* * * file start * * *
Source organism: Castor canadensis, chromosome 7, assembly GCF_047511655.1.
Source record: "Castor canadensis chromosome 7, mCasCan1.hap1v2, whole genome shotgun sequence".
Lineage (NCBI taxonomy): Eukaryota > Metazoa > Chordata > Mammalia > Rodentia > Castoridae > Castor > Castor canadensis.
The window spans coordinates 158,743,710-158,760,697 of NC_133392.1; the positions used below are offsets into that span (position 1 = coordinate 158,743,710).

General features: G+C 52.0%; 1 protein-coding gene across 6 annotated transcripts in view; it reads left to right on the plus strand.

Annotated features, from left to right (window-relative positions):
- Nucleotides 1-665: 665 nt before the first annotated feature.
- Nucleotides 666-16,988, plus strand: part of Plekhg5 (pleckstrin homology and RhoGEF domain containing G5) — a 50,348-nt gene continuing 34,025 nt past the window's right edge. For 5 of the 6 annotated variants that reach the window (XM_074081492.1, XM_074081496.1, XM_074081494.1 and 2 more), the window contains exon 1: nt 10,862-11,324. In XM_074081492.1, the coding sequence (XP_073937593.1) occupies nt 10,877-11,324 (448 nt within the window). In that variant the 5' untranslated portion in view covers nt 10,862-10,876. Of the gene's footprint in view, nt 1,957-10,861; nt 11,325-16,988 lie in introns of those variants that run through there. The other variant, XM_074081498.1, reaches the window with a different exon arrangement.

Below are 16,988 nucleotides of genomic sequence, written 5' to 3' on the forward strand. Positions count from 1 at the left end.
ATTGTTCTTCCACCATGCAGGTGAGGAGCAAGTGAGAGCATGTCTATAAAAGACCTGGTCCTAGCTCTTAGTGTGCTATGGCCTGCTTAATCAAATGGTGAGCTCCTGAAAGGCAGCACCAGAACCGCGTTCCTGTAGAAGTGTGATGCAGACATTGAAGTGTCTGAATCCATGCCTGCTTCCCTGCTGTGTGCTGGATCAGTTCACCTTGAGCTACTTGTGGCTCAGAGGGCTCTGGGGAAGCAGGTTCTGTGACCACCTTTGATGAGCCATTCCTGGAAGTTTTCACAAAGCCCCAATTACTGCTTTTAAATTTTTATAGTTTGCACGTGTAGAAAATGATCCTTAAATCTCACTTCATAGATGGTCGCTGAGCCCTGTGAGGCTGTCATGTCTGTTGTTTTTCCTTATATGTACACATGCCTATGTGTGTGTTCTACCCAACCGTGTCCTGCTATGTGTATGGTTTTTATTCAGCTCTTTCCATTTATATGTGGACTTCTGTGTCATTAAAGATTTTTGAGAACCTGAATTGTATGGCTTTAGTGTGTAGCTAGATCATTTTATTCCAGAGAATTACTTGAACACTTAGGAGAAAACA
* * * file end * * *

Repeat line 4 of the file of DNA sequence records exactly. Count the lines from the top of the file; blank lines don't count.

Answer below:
The window spans coordinates 158,743,710-158,760,697 of NC_133392.1; the positions used below are offsets into that span (position 1 = coordinate 158,743,710).